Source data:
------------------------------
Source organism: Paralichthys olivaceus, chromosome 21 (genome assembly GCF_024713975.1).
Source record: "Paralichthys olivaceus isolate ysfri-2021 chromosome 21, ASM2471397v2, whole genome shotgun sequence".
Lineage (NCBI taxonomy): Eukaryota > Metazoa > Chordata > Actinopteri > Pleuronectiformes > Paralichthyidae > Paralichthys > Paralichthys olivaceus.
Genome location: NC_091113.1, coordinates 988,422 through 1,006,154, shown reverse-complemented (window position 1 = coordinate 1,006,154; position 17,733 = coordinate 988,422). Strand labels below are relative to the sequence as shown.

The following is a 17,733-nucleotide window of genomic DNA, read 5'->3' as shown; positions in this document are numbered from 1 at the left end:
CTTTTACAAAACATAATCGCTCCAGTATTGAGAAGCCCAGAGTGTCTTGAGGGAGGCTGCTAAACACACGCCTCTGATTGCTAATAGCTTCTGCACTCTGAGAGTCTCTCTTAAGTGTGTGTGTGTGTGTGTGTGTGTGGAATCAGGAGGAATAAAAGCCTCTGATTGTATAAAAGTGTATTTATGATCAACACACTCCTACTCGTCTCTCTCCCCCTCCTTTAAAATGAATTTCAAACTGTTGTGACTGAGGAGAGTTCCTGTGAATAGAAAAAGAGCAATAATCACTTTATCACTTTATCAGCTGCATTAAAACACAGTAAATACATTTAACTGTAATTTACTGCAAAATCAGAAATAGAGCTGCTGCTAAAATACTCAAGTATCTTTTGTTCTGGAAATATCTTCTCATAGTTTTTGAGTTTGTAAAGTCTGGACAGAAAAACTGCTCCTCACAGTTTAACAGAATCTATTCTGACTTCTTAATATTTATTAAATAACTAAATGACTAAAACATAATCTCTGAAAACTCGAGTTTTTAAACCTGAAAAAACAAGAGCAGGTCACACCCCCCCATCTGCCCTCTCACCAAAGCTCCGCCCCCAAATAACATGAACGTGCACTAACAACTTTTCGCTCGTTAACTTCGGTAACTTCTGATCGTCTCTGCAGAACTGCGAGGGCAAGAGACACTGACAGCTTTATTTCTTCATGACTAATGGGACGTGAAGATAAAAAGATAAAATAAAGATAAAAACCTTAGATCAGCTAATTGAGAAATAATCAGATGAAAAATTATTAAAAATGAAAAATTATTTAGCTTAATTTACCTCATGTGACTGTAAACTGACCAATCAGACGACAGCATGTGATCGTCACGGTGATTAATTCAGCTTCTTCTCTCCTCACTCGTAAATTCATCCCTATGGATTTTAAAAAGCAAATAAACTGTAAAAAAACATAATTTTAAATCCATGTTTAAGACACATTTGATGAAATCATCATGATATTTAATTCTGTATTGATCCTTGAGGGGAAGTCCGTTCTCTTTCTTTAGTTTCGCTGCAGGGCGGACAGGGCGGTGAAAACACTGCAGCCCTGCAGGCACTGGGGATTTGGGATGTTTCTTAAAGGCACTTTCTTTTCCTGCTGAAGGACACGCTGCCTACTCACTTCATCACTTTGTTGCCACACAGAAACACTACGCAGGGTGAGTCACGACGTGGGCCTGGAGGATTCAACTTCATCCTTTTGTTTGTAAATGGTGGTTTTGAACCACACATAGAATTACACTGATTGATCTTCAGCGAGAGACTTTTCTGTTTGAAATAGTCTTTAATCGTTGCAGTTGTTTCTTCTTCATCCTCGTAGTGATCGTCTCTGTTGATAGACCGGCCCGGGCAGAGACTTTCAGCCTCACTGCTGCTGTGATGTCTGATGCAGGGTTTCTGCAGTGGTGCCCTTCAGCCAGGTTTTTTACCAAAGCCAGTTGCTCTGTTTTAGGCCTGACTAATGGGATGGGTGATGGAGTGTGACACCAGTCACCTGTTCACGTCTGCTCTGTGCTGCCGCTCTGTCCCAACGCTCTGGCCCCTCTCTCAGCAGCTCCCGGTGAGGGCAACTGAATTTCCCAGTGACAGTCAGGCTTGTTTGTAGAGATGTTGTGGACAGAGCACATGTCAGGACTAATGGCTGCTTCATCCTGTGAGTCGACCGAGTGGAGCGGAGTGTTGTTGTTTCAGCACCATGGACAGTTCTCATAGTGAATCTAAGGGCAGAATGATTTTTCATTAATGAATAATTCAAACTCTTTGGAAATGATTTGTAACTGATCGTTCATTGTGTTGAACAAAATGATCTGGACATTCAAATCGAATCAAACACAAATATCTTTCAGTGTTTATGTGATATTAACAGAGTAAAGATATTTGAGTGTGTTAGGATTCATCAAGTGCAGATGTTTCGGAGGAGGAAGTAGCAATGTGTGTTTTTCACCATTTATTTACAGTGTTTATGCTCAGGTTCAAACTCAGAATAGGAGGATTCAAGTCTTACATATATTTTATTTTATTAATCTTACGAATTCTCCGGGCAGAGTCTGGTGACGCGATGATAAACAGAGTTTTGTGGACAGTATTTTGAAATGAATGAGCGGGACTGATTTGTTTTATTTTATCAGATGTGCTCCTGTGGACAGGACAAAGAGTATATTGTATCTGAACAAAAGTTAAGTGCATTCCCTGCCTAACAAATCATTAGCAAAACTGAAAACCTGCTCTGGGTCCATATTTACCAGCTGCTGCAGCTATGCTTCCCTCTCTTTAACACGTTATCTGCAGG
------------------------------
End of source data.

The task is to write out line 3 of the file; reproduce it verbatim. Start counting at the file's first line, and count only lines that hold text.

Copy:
Lineage (NCBI taxonomy): Eukaryota > Metazoa > Chordata > Actinopteri > Pleuronectiformes > Paralichthyidae > Paralichthys > Paralichthys olivaceus.